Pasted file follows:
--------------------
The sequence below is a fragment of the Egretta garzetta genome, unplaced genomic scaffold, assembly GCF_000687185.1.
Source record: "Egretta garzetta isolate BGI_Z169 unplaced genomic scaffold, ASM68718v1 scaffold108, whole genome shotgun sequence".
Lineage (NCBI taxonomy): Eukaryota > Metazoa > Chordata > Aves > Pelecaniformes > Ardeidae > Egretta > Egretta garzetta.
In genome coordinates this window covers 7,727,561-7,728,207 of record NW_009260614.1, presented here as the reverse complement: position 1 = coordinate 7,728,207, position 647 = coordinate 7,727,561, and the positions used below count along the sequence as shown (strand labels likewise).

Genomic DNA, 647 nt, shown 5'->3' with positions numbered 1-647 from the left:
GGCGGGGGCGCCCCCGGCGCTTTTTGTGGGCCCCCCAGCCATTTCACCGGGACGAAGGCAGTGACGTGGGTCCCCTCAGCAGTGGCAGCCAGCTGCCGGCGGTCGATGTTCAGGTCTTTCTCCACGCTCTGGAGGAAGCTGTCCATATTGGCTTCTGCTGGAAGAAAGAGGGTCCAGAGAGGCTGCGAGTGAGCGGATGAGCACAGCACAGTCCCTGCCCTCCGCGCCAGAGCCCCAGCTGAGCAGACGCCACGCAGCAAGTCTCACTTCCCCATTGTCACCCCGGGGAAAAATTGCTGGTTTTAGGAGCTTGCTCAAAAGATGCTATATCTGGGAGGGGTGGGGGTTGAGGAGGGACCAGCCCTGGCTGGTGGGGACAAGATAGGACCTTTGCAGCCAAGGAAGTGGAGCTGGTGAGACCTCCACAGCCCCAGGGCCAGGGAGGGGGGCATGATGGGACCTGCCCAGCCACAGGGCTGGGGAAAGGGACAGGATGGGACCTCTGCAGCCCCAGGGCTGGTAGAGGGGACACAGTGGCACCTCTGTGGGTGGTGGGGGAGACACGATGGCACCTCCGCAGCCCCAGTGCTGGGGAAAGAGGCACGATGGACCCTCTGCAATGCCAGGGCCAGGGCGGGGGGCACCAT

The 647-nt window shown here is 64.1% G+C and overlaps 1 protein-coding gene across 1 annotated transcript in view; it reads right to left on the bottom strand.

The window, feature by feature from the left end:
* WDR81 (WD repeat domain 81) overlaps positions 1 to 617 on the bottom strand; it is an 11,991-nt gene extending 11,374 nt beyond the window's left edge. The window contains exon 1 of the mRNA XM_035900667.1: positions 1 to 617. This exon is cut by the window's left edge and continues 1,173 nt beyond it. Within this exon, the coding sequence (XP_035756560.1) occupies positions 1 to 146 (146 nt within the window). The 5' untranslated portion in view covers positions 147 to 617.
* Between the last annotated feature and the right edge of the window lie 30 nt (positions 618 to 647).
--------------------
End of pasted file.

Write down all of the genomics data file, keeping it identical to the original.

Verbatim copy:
The sequence below is a fragment of the Egretta garzetta genome, unplaced genomic scaffold, assembly GCF_000687185.1.
Source record: "Egretta garzetta isolate BGI_Z169 unplaced genomic scaffold, ASM68718v1 scaffold108, whole genome shotgun sequence".
Lineage (NCBI taxonomy): Eukaryota > Metazoa > Chordata > Aves > Pelecaniformes > Ardeidae > Egretta > Egretta garzetta.
In genome coordinates this window covers 7,727,561-7,728,207 of record NW_009260614.1, presented here as the reverse complement: position 1 = coordinate 7,728,207, position 647 = coordinate 7,727,561, and the positions used below count along the sequence as shown (strand labels likewise).

Genomic DNA, 647 nt, shown 5'->3' with positions numbered 1-647 from the left:
GGCGGGGGCGCCCCCGGCGCTTTTTGTGGGCCCCCCAGCCATTTCACCGGGACGAAGGCAGTGACGTGGGTCCCCTCAGCAGTGGCAGCCAGCTGCCGGCGGTCGATGTTCAGGTCTTTCTCCACGCTCTGGAGGAAGCTGTCCATATTGGCTTCTGCTGGAAGAAAGAGGGTCCAGAGAGGCTGCGAGTGAGCGGATGAGCACAGCACAGTCCCTGCCCTCCGCGCCAGAGCCCCAGCTGAGCAGACGCCACGCAGCAAGTCTCACTTCCCCATTGTCACCCCGGGGAAAAATTGCTGGTTTTAGGAGCTTGCTCAAAAGATGCTATATCTGGGAGGGGTGGGGGTTGAGGAGGGACCAGCCCTGGCTGGTGGGGACAAGATAGGACCTTTGCAGCCAAGGAAGTGGAGCTGGTGAGACCTCCACAGCCCCAGGGCCAGGGAGGGGGGCATGATGGGACCTGCCCAGCCACAGGGCTGGGGAAAGGGACAGGATGGGACCTCTGCAGCCCCAGGGCTGGTAGAGGGGACACAGTGGCACCTCTGTGGGTGGTGGGGGAGACACGATGGCACCTCCGCAGCCCCAGTGCTGGGGAAAGAGGCACGATGGACCCTCTGCAATGCCAGGGCCAGGGCGGGGGGCACCAT

The 647-nt window shown here is 64.1% G+C and overlaps 1 protein-coding gene across 1 annotated transcript in view; it reads right to left on the bottom strand.

The window, feature by feature from the left end:
* WDR81 (WD repeat domain 81) overlaps positions 1 to 617 on the bottom strand; it is an 11,991-nt gene extending 11,374 nt beyond the window's left edge. The window contains exon 1 of the mRNA XM_035900667.1: positions 1 to 617. This exon is cut by the window's left edge and continues 1,173 nt beyond it. Within this exon, the coding sequence (XP_035756560.1) occupies positions 1 to 146 (146 nt within the window). The 5' untranslated portion in view covers positions 147 to 617.
* Between the last annotated feature and the right edge of the window lie 30 nt (positions 618 to 647).